Rock ’n’ Freak

By Ed Denson

The Berkeley Barb, June 24, 1966


The attention of the press during the last 10 years has given the bohemians a heightened awareness of their group image, and as some from each generation have made it, going uptown and becoming suits, the remainder have chosen a new label to distinguish them from the sellouts. Today the really far outs live semi-consciously like pop art anarchistic slum dwellers, and, taking at term from the acid heads, call themselves freaks. The pejorative and split self-awareness which produced that label runs, like a neurosis, thru all their public manifestations.

Beat expression tended to be obscure, either jazz or poetry for the most part, and even their prose rarely reached many people. Today the whole bohemian scene has turned to rock as a means of communication and expression and its messages are reaching more people than ever before, although in a somewhat distorted form. For the most part commercial pressures have cut the meat out of the message, leaving it suited for the mass market. The freaks’ expression is distorted by exaggeration and overstatement of precisely those elements which turn people off – like the denigration in Dylan’s “Ballad of a Thin Man” (Mr. Jones), the crudeness of the Fugs, the perversion in Warhol’s show.

Despite or because of this exaggeration, and the intensity which the far out can generate, their music has succeeded commercially and has a wide audience. The Fugs record is attracting attention in the trade papers, and when Warhol played the Fillmore the Chronicle society section covered it, and Chronicle society mixed with Haight-Ashbury to watch and listen.

For reasons which are quite various, concerning healthy climate, radical politics, and size of the liberated forces, Frisco has had few freak bands among its acid rockers, and those have lacked the intensity to have balls. Even our commercial rockers, the Airplane, are not very good – I’ve heard NYC arrangements of Other Side of This Life, a phony song anyhow, that would blow them away from the charts ... back to our story, gang. Sorry about that.

So it was left to the West Coast’s own New York City on its side, the center of the musical exploitation industry out here, the tasteless Mecca, Los Angeles, to produce the only West Coast freak band considered good enough to second act Warhol, and the first to record – the Mothers. Next to Warhol they really looked fine. For one thing they appeared real, while he is just a suit that looks dirty.

Dressed in Salvation Army rejects their go-go girls really looked like freaks, and before the evening was thru they had two renta-fuzz on the stage dancing with them while the group put down some incredible music. Unfortunately I couldn’t hear the words, so I was happy to get their two record lp on Verve.

Now that I’ve heard it, I’m not so happy. Commercialism is the great destroyer, and it lowered the Fugs’ power but it really got gross with the Mothers. To begin with the lp cover is terrible, a mixture of commercial pop art and the bad side of ESP covers. Heavy handed, the whole production.

Production, that’s the other problem. This record was designed to sell, to be teenie-bopper hip from the publicity man from MGM who wrote the letter trying to squarely explain what a Freakout was to the “Freak Map” which the record company will sell you.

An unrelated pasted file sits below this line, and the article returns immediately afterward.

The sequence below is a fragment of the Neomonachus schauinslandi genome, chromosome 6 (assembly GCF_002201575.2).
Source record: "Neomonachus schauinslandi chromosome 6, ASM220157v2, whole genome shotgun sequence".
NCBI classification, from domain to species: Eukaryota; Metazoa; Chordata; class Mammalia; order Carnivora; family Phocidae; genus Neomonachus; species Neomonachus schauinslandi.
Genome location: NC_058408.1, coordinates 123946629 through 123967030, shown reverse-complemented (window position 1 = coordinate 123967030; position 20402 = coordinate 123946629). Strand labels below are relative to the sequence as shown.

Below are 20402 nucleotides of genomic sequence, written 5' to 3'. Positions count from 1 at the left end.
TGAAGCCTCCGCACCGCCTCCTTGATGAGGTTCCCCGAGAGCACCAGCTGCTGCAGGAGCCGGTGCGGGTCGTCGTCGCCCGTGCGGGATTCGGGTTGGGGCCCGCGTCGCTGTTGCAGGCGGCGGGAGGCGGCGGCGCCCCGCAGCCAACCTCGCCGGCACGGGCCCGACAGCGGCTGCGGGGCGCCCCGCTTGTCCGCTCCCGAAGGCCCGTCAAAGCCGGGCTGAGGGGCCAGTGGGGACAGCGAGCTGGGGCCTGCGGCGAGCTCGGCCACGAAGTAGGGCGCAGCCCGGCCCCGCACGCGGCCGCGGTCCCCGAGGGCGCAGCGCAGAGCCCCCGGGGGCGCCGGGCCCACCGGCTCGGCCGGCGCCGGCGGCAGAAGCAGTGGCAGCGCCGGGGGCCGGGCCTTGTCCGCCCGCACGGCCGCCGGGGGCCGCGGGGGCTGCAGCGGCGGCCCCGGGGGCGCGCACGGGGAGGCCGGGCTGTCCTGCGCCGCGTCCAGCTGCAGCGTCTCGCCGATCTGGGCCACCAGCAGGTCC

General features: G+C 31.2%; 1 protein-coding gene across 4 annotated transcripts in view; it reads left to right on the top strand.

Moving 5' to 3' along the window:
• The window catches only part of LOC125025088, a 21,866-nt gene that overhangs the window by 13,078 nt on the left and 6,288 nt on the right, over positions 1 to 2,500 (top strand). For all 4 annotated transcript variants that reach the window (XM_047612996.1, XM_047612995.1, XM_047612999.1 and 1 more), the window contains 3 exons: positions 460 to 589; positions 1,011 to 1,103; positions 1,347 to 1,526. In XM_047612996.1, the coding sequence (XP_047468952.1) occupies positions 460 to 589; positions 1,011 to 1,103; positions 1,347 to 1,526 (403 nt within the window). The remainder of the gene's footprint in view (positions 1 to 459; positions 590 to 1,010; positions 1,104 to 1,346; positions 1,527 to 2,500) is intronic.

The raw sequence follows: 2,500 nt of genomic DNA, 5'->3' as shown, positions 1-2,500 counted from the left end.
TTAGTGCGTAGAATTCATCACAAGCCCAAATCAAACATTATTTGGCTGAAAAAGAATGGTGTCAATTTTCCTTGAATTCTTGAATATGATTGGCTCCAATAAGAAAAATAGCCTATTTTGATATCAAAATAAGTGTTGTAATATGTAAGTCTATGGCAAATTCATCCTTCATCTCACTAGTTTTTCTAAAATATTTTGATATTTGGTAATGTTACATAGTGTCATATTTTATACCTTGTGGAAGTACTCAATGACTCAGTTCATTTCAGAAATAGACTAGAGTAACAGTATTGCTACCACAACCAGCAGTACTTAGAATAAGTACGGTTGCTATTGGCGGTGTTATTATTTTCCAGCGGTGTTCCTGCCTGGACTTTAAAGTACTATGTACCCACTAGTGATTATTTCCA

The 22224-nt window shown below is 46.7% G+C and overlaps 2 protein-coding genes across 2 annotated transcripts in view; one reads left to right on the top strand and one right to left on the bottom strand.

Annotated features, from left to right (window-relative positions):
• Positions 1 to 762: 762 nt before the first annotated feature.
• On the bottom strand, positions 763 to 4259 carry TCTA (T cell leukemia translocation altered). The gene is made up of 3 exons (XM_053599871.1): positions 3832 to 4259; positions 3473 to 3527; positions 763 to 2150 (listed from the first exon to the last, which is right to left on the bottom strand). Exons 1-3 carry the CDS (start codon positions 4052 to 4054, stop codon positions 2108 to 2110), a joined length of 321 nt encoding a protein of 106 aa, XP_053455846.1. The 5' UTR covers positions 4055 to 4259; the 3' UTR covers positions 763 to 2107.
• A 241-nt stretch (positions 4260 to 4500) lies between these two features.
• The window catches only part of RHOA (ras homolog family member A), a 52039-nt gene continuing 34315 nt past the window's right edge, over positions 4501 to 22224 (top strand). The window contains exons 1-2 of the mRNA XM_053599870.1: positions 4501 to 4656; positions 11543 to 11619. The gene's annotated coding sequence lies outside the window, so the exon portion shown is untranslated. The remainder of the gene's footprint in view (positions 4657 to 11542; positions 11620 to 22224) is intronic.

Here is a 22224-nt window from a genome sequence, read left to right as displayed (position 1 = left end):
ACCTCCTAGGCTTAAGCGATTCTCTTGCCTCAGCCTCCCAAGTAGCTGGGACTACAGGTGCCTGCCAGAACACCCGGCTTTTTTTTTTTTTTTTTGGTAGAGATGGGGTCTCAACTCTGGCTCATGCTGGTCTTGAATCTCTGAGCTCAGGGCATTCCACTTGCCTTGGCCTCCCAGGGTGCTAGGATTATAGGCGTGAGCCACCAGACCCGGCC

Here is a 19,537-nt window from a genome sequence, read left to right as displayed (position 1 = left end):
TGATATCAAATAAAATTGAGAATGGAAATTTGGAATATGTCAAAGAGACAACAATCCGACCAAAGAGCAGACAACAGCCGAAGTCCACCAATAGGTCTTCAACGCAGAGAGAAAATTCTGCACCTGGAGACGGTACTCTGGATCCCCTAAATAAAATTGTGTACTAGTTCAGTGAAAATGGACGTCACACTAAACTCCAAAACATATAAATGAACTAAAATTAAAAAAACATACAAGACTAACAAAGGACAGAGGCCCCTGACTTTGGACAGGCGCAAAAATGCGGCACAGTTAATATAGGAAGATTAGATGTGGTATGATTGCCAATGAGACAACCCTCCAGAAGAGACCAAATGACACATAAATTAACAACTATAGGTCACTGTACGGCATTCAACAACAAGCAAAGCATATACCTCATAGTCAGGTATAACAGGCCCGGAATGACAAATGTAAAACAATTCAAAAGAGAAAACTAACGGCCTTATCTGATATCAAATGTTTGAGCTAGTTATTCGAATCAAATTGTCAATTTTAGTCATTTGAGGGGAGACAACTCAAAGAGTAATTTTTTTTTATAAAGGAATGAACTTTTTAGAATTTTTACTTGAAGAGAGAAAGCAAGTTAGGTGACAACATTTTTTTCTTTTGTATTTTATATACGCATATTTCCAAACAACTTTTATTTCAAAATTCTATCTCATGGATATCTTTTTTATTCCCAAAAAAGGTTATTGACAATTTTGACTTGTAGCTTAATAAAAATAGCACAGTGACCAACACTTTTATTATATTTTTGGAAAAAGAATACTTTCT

The music itself is played by good musicians, when they can get out from under the studio help called in to jazz it up, and this is evident even from the inside spread of the lp where among the hundreds of names of people who have affected the music are included not only the two most famous LA underground guitarists, Vestine and Mann, but some of the most obscure 50’s r&b people – Sims, McNeely, Woods, Thornton ..

The first lp in the set is primarily “pop” r&b – it duplicates vocal and instrumental effects from older rhythm & blues with occasional asides involving a root beer stand, hair processing, and repairs to some car, to let you know about the band’s conception of the reality underlying the music.

Mixed in are some social comment songs – two self-consciously addressed to live audiences (“You’re A Probably Wondering Why I’m Here”) and one which gives definition (“Hungry Freaks Daddy”). There are some nice parts on this record, like the brilliant use of echo in “Who are the Brain Police” and some of the vocal parts, occasional phrases, but for the most part even high this would be a second rate lp. Perhaps bound by a concept of blandness being social parody, not enough interesting things are done by the group. Their boringness is as shocking as their visibility to an audience, I suspect.

The second lp is at least divided into good and bad. “The Return of the Son of Monster Magnet” which is the entire 12:17 minutes (talk about exploitation) of side 4 is all bad. Side 3 which has “Help I’m a Rock" and “Trouble Every Day” (one for tripsters; one, protest) on it is generally good with a few nice things like “you can cool it, you can heat it, cause baby I don’t need it, take your tv tube and eat it” or the stereotyped Negro who “watches the rats go across the floor and makes up songs about being poor.”

But the best, most outspoken thing on the record is in the notes. If all of the protest had been as strong if not as true as the closer they used for the tourists at the Whiskey A Go-Go (LA) it would have been a first rate record. “If your children ever find out how LAME you really are, they’ll murder you in your sleep.”

Read by OCR software. If you spot errors, let me know afka (at)